An Augusta man has been convicted of fraud by a federal jury who found he committed fraud when he borrowed nearly $3 million to refinance an Augusta apartment complex and then filed for bankruptcy protection when facing foreclosure.
Jerome Walter Kiggundu, 37, the registered agent and managing member of Nakaddu LLC, a/k/a Kiggun Properties LLC, was found guilty after a two-day trial in U.S. District Court on charges of bank fraud, bankruptcy fraud and false statements under oath, said David H. Estes, U.S. Attorney for the Southern District of Georgia, according to a news release Wednesday.
Kiggundu faces a sentence of up to 30 years in prison along with substantial fines and restitution, followed by a period of supervised release.
There is no parole in the federal system.
“Jerome Kiggundu spun a web of financial lies to obtain a loan for millions of dollars, and then compounded those falsehoods by committing bankruptcy fraud and lying under oath when he was confronted about it,” Estes said. “Thanks to exceptional investigative work from the FBI and the alertness of the employees at the United States Trustees Program, the jury saw through his fraud and is holding him accountable.”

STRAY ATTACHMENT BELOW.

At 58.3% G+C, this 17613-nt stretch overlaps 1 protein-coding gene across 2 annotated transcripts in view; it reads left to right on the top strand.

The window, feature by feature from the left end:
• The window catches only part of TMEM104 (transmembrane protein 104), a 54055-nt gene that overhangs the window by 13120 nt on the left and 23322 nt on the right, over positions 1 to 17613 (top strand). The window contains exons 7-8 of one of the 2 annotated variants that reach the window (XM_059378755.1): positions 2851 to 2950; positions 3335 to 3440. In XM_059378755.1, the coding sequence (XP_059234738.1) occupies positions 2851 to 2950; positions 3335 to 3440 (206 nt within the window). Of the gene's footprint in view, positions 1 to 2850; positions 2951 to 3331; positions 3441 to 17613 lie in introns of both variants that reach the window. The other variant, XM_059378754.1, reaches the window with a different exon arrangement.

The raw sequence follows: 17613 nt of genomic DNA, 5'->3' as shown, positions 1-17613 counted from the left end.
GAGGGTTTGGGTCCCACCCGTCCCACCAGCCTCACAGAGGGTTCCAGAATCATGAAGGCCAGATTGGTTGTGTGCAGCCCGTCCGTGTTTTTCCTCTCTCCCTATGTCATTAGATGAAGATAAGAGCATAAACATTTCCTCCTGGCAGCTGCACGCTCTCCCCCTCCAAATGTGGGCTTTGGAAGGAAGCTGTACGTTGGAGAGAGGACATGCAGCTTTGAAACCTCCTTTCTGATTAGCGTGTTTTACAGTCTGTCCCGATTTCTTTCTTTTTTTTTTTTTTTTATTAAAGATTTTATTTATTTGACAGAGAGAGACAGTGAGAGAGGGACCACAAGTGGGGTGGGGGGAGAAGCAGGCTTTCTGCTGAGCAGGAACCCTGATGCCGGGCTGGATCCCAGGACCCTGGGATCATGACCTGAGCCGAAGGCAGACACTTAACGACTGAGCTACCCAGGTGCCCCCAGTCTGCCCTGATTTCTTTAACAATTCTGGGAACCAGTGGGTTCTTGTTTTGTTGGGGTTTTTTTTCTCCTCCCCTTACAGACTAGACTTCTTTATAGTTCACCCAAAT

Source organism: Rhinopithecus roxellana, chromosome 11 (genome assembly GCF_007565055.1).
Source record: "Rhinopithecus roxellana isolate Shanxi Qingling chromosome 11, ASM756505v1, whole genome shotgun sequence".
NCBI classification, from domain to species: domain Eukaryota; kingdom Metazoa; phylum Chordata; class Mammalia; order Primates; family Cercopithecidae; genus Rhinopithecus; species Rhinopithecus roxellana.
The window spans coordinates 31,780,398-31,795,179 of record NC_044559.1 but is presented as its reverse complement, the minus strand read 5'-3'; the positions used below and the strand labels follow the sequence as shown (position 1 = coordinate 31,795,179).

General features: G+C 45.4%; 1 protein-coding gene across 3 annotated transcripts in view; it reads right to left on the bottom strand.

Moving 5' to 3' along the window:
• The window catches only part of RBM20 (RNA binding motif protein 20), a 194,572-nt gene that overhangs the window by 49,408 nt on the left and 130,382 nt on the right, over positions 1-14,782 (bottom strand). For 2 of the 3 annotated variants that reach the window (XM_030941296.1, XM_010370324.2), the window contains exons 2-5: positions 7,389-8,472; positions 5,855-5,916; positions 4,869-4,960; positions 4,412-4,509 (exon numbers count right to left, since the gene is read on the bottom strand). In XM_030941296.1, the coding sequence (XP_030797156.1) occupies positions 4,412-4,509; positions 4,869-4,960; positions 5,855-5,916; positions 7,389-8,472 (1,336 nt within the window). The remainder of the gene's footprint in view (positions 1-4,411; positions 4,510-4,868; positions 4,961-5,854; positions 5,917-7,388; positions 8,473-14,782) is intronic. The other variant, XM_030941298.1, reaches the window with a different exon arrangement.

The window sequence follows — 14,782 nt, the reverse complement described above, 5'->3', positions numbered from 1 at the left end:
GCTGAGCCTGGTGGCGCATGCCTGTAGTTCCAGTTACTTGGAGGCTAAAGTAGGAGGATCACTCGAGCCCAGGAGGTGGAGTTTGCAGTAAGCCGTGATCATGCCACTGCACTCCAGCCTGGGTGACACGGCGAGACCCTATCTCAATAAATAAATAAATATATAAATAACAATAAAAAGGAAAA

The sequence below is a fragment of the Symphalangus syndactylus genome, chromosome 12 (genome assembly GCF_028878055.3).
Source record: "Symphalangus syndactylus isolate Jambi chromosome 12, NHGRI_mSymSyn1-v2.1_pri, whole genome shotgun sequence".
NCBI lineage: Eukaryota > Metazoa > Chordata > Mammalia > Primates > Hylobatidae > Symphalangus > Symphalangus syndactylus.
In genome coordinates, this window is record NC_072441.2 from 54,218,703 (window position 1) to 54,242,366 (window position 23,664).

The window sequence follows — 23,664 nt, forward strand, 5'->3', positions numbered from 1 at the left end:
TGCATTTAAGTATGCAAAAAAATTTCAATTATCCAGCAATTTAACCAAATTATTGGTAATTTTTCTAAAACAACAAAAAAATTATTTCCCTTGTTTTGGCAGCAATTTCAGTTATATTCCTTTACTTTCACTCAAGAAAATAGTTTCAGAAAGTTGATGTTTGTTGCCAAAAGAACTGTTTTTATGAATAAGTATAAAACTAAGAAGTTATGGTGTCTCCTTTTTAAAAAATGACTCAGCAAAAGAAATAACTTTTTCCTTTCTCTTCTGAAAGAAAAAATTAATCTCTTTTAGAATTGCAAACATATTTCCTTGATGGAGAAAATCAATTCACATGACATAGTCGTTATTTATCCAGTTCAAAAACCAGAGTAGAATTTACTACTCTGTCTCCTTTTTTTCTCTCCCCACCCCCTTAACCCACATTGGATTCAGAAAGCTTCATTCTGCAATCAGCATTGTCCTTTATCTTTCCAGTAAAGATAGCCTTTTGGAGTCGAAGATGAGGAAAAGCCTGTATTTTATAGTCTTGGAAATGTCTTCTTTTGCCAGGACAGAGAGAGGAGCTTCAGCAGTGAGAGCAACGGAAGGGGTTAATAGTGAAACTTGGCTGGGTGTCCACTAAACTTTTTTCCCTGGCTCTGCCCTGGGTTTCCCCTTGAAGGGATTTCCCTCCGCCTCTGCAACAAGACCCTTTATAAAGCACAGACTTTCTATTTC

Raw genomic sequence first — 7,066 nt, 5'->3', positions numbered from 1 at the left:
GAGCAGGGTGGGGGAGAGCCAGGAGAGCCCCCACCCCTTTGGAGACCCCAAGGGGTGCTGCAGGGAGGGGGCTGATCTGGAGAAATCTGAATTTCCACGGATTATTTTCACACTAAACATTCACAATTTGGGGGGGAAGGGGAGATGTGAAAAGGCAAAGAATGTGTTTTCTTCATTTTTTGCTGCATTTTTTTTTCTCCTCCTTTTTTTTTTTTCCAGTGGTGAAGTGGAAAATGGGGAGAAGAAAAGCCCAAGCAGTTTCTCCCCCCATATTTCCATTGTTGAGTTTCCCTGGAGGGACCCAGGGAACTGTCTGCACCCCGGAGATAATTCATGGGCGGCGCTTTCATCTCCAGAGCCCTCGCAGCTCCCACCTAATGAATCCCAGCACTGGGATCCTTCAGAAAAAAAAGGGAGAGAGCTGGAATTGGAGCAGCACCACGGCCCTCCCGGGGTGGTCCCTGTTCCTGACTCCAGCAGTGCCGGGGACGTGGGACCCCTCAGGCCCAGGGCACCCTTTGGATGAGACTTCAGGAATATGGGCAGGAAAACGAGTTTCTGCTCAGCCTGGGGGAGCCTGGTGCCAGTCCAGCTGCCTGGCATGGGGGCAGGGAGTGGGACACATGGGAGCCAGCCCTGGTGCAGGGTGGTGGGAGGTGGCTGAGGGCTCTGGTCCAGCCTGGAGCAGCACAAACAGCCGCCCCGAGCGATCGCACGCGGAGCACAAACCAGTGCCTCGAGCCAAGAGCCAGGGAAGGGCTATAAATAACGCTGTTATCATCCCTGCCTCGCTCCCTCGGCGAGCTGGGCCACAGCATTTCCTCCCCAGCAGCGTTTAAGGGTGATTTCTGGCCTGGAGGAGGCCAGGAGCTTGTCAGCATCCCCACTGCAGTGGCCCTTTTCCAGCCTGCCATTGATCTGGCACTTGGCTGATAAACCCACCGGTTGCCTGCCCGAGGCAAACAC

Kiggundu borrowed $2,831,250 from Red Oak Capital Fund II LLC “by means of materially false and fraudulent pretenses” and submitted, as part of a loan application, “altered Wells Fargo bank statements for the months of October 2018 to December 2018 … which falsely reflected an average monthly operating balance for Nakaddu LLC of approximately $100,000, when in fact the monthly average was $500 or less during this time.”
As collateral to secure the loan, Kiggundu pledged an 80-unit apartment complex located at 405 Hale Street in Augusta, and “falsely listed an ownership interest in 1726 Leona Mitchell Blvd., Enid, Okla., and reported $2,150,000 in equity.”
When the scheme started to unravel, Kiggundu filed for bankruptcy protection under Chapter 11 in an attempt to avoid foreclosure by the lender. Kiggundu then doubled down on his scheme and submitted another set of fake bank statements in his bankruptcy to conceal his bank fraud and cover his tracks. He also lied under oath about his finances when questioned by employees of the United States Trustee Program who suspected this fraud.
“No matter how elaborate or complicated the fraud scheme, the FBI will work to uncover it,” said Chris Hacker, Special Agent in Charge of FBI Atlanta. “Kiggundu will now be held accountable for the damage he has done, sending a strong message to anyone considering such fraud that it is a serious crime with serious consequences.”
The case was investigated by the FBI and prosecuted for the United States by Assistant U.S. Attorneys Patrick J. Schwedler and Jennifer A. Stanley.